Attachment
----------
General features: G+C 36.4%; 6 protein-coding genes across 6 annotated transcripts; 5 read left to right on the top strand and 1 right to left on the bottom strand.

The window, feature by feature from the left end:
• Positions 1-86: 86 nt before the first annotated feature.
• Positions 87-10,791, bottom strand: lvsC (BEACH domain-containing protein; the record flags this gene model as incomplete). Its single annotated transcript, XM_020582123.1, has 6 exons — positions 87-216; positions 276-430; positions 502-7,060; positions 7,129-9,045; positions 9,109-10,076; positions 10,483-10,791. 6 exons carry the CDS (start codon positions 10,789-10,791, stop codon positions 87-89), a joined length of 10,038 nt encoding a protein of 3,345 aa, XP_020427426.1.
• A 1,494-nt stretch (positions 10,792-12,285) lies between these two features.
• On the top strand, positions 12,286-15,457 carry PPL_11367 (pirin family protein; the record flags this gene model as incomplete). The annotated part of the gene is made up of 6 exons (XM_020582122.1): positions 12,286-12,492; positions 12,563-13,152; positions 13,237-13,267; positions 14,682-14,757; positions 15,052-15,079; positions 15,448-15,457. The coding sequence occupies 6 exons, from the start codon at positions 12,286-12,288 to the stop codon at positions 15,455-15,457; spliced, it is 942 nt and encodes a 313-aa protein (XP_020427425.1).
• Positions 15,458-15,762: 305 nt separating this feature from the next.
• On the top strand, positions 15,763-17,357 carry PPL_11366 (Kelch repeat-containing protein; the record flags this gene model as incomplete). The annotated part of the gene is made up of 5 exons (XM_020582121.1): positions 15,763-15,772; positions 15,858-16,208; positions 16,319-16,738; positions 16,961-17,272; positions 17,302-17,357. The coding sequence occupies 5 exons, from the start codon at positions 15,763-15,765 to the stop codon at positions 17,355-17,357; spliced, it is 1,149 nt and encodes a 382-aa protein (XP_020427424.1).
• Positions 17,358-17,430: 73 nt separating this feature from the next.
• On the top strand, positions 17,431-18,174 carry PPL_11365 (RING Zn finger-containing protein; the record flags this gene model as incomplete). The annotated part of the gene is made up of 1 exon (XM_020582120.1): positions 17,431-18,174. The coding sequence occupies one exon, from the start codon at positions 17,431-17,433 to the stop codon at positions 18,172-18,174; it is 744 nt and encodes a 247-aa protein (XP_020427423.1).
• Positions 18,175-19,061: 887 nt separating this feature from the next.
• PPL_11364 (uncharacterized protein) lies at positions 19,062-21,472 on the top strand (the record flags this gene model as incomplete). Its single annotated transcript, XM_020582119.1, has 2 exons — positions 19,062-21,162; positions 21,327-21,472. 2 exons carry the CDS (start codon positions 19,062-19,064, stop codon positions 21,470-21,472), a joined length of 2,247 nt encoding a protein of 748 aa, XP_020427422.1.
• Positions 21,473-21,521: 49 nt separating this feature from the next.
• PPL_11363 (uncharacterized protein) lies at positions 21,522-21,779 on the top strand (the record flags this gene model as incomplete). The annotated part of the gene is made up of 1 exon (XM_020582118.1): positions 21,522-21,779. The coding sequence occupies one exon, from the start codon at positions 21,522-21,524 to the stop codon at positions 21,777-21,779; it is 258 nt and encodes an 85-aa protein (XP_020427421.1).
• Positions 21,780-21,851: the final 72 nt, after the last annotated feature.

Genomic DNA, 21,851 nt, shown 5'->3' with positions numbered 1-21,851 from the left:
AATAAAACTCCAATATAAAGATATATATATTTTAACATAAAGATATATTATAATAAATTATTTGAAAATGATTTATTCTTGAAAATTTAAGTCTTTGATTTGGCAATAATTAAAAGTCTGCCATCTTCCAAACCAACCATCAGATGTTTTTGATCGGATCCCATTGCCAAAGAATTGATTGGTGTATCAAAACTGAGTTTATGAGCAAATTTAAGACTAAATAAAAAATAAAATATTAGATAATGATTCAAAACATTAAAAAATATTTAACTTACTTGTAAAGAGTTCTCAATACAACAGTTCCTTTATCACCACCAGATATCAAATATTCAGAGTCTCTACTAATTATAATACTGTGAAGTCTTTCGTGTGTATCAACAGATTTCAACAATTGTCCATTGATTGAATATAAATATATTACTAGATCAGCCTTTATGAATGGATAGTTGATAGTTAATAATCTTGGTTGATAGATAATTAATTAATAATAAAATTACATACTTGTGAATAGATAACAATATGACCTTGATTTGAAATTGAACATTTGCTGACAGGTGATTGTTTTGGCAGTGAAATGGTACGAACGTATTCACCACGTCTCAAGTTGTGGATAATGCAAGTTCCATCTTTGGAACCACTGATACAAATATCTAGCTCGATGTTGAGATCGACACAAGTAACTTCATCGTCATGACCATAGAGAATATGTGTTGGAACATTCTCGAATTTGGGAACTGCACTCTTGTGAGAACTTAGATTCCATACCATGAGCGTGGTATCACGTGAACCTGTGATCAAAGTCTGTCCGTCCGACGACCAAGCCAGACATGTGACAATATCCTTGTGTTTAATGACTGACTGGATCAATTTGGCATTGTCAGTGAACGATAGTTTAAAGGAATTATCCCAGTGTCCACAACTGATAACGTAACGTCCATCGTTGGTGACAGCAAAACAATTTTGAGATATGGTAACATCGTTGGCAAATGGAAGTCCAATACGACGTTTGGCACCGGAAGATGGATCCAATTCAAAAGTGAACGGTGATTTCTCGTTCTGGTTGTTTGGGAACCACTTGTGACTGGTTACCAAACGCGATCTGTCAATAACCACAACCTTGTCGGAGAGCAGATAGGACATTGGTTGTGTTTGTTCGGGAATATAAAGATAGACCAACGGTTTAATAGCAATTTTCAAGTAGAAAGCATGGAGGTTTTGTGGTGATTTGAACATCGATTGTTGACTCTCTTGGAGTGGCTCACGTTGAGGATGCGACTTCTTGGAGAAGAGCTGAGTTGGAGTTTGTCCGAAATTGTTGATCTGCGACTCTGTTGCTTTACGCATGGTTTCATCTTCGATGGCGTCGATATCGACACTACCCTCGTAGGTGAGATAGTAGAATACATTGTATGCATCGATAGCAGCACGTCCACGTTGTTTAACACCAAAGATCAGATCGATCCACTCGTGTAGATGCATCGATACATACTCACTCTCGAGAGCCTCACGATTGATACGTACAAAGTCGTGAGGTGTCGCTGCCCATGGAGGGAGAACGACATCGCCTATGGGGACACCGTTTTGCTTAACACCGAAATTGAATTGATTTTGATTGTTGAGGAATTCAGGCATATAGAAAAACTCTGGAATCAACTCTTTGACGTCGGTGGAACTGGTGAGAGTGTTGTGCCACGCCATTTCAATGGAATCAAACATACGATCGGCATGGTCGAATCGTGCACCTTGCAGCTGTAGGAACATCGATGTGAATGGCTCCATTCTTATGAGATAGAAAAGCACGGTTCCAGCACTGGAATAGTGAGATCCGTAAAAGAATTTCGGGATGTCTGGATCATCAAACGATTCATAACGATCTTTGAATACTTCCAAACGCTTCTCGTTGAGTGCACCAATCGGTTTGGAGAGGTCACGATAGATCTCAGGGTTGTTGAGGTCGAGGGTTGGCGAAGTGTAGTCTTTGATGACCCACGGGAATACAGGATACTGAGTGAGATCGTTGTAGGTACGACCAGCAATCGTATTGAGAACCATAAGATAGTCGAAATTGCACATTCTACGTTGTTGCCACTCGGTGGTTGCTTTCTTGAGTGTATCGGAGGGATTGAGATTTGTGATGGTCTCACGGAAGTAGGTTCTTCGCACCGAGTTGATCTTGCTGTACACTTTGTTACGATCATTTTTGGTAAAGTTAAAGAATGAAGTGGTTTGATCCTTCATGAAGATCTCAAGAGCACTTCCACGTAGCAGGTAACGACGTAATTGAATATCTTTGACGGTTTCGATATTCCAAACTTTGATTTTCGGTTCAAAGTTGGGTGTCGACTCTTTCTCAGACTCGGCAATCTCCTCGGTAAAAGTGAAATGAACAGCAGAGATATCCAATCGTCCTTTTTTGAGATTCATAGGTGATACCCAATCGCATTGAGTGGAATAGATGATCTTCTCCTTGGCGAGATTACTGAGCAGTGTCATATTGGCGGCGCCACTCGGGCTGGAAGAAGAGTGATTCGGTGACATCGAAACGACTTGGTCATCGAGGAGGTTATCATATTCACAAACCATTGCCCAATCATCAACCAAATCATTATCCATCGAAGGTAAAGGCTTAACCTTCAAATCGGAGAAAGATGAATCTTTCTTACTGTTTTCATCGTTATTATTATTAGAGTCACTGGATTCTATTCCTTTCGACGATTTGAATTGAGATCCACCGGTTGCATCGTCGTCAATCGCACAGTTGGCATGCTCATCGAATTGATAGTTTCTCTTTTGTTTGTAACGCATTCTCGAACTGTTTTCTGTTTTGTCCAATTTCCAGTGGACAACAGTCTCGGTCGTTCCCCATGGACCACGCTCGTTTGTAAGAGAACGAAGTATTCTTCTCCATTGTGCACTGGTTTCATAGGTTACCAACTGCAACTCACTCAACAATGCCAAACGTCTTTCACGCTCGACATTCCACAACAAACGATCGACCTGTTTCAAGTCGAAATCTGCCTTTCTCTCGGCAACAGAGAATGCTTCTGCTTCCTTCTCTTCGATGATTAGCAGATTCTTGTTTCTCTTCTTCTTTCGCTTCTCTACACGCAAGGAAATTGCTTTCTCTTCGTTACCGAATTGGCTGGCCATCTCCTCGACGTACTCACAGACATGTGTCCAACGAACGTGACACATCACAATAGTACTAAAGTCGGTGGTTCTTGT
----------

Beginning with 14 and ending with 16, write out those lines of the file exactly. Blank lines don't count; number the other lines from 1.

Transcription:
• PPL_11363 (uncharacterized protein) lies at positions 21,522-21,779 on the top strand (the record flags this gene model as incomplete). The annotated part of the gene is made up of 1 exon (XM_020582118.1): positions 21,522-21,779. The coding sequence occupies one exon, from the start codon at positions 21,522-21,524 to the stop codon at positions 21,777-21,779; it is 258 nt and encodes an 85-aa protein (XP_020427421.1).
• Positions 21,780-21,851: the final 72 nt, after the last annotated feature.

Genomic DNA, 21,851 nt, shown 5'->3' with positions numbered 1-21,851 from the left: